On December 6, 2022 the Institute for Policy Innovation (IPI) hosted an important discussion regarding the whether the center-right should embrace enhanced antitrust state power.
IPI says of the panel, “Increasingly, voices on the center-right, including elected officials, opinion leaders and grassroots activists are developing a strange new respect for using government antitrust powers to achieve their political goals. Historically, conservatives have been skeptics of government antitrust power, embracing the “consumer welfare standard” described by Judge Robert Bork in his seminal book on antitrust.
But today, frustrated market results in tech and other industries, some populists on the center-right are dipping their toes into the unfamiliar waters of enthusiasm for antitrust regulation. In some cases, the results have been humorous, with advocates demonstrating lack of familiarity with the technical terms and legal structure of antitrust law. But more seriously, what does it mean that traditional skeptics of government power over the economy are suddenly embracing it? And what might be the consequences for the economy, for innovation, for entrepreneurship, and for the future of the center-right, if it joins progressives in believing in government power to achieve favored outcomes?”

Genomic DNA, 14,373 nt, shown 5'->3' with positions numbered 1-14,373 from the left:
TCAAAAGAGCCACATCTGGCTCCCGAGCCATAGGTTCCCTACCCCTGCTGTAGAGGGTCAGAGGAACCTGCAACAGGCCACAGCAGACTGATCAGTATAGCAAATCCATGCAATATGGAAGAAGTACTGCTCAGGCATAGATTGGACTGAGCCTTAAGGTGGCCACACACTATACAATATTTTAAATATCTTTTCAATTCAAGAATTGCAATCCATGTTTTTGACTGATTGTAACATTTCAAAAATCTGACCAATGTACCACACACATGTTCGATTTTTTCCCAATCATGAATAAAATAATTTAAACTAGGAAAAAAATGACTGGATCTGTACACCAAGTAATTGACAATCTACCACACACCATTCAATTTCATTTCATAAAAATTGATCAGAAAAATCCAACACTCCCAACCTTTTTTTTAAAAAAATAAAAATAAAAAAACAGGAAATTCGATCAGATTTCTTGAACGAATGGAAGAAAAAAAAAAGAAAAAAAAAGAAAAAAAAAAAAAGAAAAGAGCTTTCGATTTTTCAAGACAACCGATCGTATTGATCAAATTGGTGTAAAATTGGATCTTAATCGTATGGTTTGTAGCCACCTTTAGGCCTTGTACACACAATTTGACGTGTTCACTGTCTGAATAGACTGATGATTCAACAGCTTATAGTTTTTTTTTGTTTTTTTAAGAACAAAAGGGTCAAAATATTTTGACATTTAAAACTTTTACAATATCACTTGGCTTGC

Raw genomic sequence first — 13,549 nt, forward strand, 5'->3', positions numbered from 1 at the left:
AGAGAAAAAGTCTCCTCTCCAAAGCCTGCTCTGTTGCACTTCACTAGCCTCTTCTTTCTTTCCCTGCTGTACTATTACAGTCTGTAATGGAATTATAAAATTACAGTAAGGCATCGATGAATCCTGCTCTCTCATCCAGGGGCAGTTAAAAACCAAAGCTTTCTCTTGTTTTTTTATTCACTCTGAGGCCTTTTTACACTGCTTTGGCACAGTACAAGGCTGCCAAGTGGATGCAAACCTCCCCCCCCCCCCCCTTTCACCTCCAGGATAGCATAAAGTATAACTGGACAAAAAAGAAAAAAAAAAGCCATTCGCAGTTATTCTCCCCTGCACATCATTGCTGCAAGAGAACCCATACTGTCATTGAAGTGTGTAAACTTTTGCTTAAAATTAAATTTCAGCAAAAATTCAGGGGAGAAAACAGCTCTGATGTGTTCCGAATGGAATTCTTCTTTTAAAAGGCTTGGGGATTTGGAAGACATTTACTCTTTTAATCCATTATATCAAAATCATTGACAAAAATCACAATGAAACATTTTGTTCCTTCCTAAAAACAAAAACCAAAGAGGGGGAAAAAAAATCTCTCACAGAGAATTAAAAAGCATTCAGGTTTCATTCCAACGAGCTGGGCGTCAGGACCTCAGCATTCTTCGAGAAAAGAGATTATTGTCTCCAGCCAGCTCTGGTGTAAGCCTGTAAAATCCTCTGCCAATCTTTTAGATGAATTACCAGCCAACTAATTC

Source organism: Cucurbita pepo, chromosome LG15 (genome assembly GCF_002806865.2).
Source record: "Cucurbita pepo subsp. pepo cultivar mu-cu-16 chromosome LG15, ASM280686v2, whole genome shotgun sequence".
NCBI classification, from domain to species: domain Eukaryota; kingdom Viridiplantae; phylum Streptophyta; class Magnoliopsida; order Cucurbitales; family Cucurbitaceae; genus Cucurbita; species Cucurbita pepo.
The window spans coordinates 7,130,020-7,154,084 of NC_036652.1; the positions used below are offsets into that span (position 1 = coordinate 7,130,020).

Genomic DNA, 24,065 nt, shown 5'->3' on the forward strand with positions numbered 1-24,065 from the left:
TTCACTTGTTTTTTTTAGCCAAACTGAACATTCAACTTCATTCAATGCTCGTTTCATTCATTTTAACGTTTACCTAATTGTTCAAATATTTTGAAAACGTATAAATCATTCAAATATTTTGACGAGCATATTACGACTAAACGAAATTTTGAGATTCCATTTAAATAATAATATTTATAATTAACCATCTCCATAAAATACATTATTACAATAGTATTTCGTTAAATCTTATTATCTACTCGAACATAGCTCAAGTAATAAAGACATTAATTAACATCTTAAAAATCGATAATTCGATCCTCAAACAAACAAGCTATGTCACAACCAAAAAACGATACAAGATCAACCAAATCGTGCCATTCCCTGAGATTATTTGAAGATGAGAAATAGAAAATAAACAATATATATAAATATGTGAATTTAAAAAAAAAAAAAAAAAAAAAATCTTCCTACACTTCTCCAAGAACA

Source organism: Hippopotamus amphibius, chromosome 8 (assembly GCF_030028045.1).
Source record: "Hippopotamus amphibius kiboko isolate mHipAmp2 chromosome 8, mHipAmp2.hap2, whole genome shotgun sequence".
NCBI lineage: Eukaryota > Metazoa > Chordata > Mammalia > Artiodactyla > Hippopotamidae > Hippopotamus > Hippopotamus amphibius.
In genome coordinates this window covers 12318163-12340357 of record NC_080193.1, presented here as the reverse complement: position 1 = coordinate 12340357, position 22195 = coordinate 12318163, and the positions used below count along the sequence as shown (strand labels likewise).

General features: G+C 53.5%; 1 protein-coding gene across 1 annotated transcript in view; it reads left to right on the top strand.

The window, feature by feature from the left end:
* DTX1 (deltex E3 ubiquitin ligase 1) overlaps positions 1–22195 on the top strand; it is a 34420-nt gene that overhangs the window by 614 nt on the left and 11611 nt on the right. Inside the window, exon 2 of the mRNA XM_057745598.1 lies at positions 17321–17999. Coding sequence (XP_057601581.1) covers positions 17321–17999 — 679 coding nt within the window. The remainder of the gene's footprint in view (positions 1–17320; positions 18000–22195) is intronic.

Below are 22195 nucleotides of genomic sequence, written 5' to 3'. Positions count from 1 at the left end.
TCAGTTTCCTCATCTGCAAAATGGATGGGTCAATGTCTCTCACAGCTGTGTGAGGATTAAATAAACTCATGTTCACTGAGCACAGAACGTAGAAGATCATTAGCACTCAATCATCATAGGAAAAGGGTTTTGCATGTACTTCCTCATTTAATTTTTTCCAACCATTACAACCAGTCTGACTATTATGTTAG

Jessica Melugin – Competitive Enterprise Institute (CEI)
Jennifer Huddleston – NetChoice
Edward Longe – James Madison Institute (FL)
Tom Giovanetti – Institute for Policy Innovation (IPI)
Moderator: Bartlett Cleland – IPI and Innovation Policy Alliance